(CNN) -- Tiny rocket-shaped metal particles might one day take a wild ride inside your body.
Researchers have, for the first time, installed "nanomotors" inside live human cells, they report in the journal Angewandte Chemie International Edition.
These "nanomotors" are small synthetic motors, consisting of gold rods, that move around inside cells, and can wreak havoc in a way that might one day be used to treat diseases.
"You could imagine if you had a way to get these specifically inside just cancer cells, you could then crank up the power and kill all those cells," said Tom Mallouk, senior author of the study and professor of materials chemistry and physics at Pennsylvania State University.
Future applications of the nanomotors could also include delivering drugs and performing surgery within a cell.
But that's all a long way off, Mallouk said. The nanomotors have not been tested inside animals of any kind, including humans -- a process that could take a decade. Mallouk's team is still at the basic science stage.
"We're more interested in understanding how these things work and using it as a tool to understand cell biology," he said.
Researchers used gold rods that are 300 nanometers in diameter and 3 micrometers long. That's less than the thickness of a human hair.
Nanomotors powered by chemicals took shape for the first time 10 years ago at Penn State. In those early days, toxic fuels were needed to power the nanomotors and scientists couldn't get them to move in biological fluid. That meant they couldn't be used in human cells.
For this study, instead of toxic fuel, scientists used ultrasonic waves to propel the nanomotors, directing the spin or forward movements. They used magnetic forces to steer the nanomotors.
The nanomotors don't do much at low ultrasonic power. Turn it up, though, and the nanomotors start bustling. They bump into organelles -- mini-structures in a cell. Acting like egg beaters, the nanomotors can make the cell's contents homogenous. Or they can pierce the cell membrane.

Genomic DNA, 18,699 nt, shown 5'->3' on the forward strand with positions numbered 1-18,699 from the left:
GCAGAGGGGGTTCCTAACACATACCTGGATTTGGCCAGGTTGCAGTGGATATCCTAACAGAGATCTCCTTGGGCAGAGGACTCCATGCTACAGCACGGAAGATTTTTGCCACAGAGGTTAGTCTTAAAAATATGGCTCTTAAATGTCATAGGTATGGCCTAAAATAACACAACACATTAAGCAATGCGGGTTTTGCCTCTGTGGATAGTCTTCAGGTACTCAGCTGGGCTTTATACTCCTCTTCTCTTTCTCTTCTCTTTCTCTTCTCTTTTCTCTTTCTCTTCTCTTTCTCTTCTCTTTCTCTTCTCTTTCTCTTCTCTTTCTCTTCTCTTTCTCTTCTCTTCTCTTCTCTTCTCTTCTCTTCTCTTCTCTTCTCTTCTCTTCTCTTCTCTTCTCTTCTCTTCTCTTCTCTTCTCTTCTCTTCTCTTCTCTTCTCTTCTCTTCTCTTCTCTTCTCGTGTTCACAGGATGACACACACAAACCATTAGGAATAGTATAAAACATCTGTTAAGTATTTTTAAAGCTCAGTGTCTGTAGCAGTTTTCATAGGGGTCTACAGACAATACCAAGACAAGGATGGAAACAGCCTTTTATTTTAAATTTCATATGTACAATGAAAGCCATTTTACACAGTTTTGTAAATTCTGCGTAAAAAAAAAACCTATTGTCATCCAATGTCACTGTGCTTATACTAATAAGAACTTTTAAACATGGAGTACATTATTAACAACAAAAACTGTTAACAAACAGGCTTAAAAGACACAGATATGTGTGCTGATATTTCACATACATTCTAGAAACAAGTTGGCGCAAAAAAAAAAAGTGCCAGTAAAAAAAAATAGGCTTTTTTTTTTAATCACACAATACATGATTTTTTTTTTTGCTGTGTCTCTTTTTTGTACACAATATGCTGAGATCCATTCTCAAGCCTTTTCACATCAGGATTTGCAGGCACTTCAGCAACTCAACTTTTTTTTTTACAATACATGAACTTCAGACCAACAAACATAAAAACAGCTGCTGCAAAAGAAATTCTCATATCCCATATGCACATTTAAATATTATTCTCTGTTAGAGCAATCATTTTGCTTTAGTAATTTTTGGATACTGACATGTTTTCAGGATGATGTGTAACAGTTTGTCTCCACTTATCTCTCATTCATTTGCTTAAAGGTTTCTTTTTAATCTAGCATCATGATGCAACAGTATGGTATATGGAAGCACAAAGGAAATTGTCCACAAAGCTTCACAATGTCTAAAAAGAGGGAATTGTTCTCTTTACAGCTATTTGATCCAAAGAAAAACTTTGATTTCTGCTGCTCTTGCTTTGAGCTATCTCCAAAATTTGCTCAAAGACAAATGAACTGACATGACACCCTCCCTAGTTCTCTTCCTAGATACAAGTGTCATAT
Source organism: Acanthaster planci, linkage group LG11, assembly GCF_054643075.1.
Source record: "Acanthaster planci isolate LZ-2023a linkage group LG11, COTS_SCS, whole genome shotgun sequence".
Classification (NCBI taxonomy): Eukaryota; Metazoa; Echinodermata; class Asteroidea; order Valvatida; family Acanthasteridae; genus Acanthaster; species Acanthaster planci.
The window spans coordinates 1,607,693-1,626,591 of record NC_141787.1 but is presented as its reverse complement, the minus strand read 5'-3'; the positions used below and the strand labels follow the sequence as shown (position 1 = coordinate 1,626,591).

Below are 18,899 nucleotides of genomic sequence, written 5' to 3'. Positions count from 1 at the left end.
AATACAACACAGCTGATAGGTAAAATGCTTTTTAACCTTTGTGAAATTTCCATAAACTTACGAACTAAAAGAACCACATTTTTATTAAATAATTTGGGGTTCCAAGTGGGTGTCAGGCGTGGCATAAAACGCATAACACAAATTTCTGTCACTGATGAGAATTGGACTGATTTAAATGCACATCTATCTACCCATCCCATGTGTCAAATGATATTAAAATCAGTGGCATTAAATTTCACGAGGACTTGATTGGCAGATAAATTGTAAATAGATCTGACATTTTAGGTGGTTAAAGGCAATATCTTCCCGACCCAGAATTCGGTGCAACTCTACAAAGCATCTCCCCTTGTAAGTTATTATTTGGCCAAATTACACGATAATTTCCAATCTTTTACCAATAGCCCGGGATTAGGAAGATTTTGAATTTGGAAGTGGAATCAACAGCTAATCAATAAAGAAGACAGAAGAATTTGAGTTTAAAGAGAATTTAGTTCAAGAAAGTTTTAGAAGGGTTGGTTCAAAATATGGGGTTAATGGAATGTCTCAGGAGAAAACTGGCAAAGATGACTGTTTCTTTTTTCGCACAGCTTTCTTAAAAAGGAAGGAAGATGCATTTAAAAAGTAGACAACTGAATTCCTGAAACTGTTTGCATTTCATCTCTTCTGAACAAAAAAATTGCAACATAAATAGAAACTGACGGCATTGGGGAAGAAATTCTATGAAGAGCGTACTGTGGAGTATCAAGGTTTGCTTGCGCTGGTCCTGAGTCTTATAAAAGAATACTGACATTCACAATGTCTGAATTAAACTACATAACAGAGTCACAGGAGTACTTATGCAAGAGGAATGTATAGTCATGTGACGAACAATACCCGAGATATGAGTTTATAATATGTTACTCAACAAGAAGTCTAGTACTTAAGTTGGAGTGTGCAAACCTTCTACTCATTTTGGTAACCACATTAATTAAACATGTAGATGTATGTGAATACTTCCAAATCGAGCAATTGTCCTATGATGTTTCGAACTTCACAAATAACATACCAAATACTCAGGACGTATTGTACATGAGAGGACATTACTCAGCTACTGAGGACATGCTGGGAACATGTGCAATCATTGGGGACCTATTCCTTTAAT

"When we tickle a certain part of the cell, we see a mechanical part in another part of the cell, which is kind of surprising," Mallouk said.
A special line of cells was used for this study that has gotten a lot of attention: HeLa cells. These cells came from the cancerous cervical tumor of Henrietta Lacks, a poor tobacco farmer who never knew that her cells were going to be used in research.
Scientists have used Lacks' cells for researching the genes that cause and suppress several kinds of cancer, and for developing drug treatments for a variety of conditions, writes Rebecca Skloot in her book, "The Immortal Life of Henrietta Lacks."
For the nanomotor experiments, researchers used HeLa cells because of "their popularity in biomedical research, as well as their ease of handling and growth," the study said.
The nanomotors can also attach to the surface of the cells, and move between cells.
"If somebody who knows about cancer sees a way to cure cancer with these things, that's great," Mallouk said. "I'd be glad to talk to them.'